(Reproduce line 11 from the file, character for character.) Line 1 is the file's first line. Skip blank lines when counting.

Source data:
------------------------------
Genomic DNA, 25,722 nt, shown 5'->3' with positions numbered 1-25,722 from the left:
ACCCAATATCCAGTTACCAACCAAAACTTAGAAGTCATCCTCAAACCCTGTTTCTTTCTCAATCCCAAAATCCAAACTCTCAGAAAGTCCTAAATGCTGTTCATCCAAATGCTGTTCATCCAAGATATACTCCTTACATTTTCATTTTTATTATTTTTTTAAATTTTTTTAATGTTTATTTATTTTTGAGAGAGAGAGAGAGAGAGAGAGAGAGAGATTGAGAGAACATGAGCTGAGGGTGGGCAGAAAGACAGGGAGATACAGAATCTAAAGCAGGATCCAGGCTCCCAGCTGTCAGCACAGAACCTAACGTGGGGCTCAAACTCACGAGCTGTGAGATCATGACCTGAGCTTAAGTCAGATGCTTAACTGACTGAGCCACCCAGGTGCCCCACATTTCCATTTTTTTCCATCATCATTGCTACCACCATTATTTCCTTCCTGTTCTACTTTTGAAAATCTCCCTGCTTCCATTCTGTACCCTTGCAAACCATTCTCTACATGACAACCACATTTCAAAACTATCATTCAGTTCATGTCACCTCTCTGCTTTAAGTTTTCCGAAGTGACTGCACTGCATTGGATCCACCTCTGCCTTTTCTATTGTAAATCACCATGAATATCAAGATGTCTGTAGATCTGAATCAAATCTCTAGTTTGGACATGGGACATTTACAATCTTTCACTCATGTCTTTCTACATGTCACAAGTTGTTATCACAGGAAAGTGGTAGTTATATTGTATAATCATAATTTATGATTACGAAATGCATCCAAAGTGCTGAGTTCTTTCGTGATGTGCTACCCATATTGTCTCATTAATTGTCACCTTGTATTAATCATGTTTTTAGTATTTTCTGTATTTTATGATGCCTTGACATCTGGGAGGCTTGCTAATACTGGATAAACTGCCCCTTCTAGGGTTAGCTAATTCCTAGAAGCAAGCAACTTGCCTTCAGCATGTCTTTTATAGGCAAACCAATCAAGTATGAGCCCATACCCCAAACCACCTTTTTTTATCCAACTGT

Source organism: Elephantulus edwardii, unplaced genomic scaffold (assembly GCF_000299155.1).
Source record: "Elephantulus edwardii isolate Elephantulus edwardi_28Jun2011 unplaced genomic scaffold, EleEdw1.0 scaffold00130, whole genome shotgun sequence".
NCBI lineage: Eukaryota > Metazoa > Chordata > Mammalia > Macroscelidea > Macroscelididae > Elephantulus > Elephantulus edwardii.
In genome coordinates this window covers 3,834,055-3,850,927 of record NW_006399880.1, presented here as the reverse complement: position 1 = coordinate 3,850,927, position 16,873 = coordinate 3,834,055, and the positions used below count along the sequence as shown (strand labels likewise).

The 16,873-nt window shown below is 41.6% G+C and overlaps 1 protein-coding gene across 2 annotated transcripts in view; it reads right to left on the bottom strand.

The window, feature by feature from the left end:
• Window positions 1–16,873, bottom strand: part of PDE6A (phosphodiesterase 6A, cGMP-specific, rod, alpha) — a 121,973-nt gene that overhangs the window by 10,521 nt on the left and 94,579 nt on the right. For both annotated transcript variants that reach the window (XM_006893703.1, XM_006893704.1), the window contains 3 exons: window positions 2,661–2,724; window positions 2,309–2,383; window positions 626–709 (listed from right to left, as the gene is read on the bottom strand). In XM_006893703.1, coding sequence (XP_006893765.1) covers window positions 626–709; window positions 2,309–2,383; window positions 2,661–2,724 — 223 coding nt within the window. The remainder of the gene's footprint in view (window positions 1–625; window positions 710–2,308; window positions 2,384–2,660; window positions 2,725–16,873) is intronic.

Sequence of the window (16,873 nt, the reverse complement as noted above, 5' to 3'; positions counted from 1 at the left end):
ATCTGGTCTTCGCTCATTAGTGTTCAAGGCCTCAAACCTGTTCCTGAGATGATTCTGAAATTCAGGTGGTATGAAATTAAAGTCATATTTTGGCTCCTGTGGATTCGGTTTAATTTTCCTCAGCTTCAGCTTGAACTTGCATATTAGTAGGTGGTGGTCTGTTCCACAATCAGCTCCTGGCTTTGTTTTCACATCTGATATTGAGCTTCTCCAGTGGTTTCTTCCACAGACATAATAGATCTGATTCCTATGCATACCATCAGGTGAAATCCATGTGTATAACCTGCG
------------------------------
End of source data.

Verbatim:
ATCTGGTCTTCGCTCATTAGTGTTCAAGGCCTCAAACCTGTTCCTGAGATGATTCTGAAATTCAGGTGGTATGAAATTAAAGTCATATTTTGGCTCCTGTGGATTCGGTTTAATTTTCCTCAGCTTCAGCTTGAACTTGCATATTAGTAGGTGGTGGTCTGTTCCACAATCAGCTCCTGGCTTTGTTTTCACATCTGATATTGAGCTTCTCCAGTGGTTTCTTCCACAGACATAATAGATCTGATTCCTATGCATACCATCAGGTGAAATCCATGTGTATAACCTGCG